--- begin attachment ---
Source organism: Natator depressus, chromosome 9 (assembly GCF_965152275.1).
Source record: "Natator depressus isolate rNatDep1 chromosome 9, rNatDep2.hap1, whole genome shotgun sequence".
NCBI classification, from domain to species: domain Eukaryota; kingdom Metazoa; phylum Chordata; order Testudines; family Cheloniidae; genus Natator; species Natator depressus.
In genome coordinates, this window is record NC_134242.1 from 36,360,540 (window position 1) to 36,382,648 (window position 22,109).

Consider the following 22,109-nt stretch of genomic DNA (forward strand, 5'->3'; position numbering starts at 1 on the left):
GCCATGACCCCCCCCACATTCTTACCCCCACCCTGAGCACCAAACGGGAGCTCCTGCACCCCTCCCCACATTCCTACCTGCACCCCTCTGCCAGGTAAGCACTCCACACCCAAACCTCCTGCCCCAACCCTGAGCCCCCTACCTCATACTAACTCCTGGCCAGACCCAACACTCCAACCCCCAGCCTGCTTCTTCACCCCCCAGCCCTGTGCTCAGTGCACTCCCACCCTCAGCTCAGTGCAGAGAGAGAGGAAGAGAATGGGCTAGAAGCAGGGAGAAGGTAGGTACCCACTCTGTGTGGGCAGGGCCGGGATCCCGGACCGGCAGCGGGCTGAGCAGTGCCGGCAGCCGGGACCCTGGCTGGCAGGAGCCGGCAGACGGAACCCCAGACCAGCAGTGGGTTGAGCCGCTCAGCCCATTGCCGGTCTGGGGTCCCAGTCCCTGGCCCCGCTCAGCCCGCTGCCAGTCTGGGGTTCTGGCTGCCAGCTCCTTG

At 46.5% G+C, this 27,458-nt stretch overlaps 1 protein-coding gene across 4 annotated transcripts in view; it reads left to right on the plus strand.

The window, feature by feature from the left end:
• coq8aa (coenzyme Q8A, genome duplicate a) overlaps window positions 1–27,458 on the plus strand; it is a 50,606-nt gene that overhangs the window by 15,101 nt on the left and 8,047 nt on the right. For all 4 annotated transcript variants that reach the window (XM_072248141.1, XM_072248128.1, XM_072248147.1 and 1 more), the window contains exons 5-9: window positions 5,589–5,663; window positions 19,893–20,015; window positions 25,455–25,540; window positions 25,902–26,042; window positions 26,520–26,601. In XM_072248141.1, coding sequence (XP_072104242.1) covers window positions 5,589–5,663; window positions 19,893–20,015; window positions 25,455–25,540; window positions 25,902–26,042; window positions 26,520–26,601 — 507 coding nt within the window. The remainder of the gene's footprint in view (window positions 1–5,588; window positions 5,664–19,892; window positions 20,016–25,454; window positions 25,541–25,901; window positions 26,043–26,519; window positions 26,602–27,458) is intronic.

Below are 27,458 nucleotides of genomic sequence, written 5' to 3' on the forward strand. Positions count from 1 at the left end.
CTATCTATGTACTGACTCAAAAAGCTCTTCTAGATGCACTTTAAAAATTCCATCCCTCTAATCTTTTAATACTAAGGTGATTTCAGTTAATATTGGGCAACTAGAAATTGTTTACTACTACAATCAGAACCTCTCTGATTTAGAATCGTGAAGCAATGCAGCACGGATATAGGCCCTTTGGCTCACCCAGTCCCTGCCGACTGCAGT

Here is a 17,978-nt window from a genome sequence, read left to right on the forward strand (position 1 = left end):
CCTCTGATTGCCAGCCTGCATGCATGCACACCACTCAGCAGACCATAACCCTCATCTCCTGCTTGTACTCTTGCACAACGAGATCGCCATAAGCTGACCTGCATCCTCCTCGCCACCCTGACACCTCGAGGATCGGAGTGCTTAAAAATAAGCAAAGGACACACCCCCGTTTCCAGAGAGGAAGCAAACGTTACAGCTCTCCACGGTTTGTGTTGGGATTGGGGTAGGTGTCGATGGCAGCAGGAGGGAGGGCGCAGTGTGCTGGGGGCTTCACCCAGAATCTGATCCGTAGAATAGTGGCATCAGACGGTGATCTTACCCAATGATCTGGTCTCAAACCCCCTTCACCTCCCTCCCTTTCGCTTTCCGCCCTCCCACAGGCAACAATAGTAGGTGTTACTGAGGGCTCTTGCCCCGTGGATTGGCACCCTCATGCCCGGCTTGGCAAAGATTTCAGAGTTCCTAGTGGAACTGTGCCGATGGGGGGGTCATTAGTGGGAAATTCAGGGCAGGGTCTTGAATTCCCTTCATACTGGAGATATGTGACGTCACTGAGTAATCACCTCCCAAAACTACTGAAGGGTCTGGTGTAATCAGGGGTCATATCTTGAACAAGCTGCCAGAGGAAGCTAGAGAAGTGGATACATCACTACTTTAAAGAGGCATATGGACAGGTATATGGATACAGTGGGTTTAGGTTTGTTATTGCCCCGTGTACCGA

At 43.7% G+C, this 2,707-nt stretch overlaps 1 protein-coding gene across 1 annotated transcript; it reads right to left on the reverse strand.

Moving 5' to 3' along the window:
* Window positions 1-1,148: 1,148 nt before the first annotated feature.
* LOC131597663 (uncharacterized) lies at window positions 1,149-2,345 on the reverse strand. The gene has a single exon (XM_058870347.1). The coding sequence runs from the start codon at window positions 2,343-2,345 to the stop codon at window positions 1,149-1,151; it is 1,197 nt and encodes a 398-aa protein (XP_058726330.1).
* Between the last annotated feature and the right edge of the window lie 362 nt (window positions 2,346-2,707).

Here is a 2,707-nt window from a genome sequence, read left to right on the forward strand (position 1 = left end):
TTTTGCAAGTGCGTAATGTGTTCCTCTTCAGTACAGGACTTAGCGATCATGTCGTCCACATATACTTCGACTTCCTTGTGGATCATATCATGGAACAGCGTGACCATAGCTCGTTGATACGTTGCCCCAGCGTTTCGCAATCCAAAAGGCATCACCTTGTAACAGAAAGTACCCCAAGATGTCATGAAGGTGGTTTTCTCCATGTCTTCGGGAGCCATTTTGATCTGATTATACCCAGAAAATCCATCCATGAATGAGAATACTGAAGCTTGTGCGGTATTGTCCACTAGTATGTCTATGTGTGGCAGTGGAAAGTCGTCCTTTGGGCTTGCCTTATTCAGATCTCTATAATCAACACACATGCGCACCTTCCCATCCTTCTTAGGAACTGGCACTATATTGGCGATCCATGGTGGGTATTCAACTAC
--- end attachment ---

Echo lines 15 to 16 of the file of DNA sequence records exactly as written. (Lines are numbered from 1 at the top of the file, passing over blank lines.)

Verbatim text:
Moving 5' to 3' along the window:
* Window positions 1-1,148: 1,148 nt before the first annotated feature.